Mochilas

Artisan market in town square of Uribia

Overall, this trip left us sad and concerned about the situation in this region. Its inhabitants are extremely vulnerable, struggling to deal with the current living conditions and their many societal challenges. We are hopeful that the conditions will improve as greater awareness of the issues arises. la Guajira is a desert- it’s really dry, hot and not suitable for farming. The air quality is the worst I’ve experienced (and I have been exposed to bad air quality conditions in many places. Last year I was in Vancouver after the BC forest fires). Other impediments to progress include the lack of infrastructure, education and health institutions, limited electricity, water, poor sanitary conditions, corruption and thieving of funding for the community. These challenges also cause an alarming rate of mortality, particularly child mortality. In the last decade, a reported 4,770 Indigenous children have died from hunger in La Guajira. (Telesur, 2016)

Knowledge of this situation reinforces the importance of supporting the sustainable and clean economic option the weaving industry offers. Thriving industry could improve living conditions and encourage cultural survival. Unfortunately, the traditional weaving industry is being replaced by more profitable illegal activities such as smuggling and prostitution. Buying Mochilas and using fashion as a tool to create awareness about the plight of the Wayuu people has the potential to change their lives. Every contribution helps!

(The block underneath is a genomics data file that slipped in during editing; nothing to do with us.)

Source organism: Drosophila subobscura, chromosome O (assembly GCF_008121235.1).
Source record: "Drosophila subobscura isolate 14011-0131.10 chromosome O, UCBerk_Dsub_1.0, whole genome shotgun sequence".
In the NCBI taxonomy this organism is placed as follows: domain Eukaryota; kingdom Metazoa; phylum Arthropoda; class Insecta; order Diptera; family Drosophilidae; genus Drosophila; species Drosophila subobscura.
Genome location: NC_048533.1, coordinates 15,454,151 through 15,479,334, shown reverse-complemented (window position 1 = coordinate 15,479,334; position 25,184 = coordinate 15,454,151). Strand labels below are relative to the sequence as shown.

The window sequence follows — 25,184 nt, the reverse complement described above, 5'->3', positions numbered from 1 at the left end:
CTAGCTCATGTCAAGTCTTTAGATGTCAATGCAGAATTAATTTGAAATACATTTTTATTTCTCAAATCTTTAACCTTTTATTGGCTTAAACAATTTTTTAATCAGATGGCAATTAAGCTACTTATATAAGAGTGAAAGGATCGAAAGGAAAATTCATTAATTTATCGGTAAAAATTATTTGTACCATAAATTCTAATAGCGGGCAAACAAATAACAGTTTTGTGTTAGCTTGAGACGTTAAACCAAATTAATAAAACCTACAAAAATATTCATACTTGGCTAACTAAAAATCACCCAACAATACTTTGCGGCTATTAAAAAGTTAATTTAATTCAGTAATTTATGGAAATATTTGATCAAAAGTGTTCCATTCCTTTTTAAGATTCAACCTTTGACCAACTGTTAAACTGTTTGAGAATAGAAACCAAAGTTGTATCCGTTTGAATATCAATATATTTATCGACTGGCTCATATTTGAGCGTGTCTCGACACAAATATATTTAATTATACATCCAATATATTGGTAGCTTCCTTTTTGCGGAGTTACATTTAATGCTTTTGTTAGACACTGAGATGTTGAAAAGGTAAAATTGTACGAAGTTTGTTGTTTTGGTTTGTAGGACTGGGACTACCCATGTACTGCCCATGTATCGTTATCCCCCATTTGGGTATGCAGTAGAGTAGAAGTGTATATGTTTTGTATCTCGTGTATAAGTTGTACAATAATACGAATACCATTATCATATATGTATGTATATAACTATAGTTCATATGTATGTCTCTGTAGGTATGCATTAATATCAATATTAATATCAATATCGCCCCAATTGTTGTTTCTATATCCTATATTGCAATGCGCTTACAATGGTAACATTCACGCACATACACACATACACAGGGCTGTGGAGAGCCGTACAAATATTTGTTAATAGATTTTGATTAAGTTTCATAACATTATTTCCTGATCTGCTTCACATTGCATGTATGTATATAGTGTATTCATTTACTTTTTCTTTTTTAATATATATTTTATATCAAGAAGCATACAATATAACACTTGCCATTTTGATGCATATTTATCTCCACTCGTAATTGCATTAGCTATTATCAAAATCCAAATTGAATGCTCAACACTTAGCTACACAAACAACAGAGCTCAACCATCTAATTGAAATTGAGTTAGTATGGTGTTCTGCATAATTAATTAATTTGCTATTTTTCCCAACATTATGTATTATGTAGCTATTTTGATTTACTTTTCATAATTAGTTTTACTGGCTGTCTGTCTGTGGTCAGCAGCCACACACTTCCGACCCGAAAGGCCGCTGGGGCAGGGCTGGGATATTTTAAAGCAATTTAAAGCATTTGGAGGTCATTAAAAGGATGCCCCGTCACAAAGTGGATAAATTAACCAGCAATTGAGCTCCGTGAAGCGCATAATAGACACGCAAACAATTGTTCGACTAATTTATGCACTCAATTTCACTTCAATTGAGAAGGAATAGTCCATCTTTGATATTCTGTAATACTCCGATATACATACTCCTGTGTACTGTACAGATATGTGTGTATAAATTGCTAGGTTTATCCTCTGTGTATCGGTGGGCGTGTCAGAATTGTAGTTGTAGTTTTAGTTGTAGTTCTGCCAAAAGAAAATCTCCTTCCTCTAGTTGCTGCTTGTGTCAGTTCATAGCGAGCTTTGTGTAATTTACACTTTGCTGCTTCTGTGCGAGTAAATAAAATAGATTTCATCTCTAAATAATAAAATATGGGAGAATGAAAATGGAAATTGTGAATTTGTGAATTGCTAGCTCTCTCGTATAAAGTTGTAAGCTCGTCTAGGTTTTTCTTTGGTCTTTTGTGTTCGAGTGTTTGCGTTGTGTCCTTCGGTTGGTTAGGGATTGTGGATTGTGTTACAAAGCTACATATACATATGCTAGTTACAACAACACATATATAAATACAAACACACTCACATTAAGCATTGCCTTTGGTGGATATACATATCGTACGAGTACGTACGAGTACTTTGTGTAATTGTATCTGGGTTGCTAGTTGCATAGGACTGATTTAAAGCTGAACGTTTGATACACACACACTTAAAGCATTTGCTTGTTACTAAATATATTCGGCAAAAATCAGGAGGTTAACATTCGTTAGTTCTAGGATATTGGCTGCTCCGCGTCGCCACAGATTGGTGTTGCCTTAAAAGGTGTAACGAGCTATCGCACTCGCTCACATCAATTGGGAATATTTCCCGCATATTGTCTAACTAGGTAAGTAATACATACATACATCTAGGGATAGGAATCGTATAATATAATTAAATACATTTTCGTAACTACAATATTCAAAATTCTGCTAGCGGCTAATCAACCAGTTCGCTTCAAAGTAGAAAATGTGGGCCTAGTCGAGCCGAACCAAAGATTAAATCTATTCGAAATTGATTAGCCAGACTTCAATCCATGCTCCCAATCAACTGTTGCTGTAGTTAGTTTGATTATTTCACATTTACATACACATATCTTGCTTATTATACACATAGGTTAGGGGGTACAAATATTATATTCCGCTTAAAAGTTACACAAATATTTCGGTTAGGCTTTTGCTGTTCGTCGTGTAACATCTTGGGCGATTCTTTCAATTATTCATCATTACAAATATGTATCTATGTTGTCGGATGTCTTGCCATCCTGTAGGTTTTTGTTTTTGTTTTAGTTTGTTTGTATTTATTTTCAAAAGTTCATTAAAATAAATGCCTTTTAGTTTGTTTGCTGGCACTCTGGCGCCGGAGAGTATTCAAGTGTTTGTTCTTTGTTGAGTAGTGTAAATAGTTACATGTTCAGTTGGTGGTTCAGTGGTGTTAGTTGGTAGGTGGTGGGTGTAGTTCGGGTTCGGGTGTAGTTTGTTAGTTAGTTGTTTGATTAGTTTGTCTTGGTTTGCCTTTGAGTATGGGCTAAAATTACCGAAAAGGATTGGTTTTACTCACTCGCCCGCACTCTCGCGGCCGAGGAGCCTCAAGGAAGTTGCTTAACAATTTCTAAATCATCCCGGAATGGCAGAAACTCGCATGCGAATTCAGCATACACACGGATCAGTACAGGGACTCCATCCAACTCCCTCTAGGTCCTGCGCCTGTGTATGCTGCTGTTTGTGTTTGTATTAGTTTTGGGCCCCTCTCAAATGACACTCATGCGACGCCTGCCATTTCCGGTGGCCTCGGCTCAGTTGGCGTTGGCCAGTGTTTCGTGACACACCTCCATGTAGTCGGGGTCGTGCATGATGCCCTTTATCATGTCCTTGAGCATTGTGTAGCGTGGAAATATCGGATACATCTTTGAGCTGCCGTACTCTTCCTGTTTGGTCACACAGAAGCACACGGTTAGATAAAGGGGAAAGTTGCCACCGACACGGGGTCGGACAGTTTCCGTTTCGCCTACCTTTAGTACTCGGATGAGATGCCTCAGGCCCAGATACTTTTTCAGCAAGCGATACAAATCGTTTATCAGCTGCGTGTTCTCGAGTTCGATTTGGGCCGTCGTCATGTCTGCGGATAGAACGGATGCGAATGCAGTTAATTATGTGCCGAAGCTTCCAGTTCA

To conclude, we’d like to introduce a project we are supporting to help improve the quality of life of indigenous Colombians. In partnership with Munai, an organisation that helps address malnutrition (more info about this relationship in our blog post Colombian Indiarts & Munai- Combating Child Manutrition) we will be sponsoring a project in Nazarel, a rancheria of the northern Guajira. The goal is to introduce Moringa (a  highly nutritious “super-food”) into the local diet as well as providing dietary advice to the community to combat malnutrition with long-term, customized solutions. Stay tuned for more updates on this!

Buy your Mochila today!

 Source:

Child Malnutrition Deaths Triple in Colombia's Guajira, Telesur. (September 22, 2016) Retrieved from: https://www.telesurtv.net/english/news/Child-Malnutrition-Deaths-Triple-in-Colombias-Guajira-20160922-0037.html

Edited by: Kat Gracie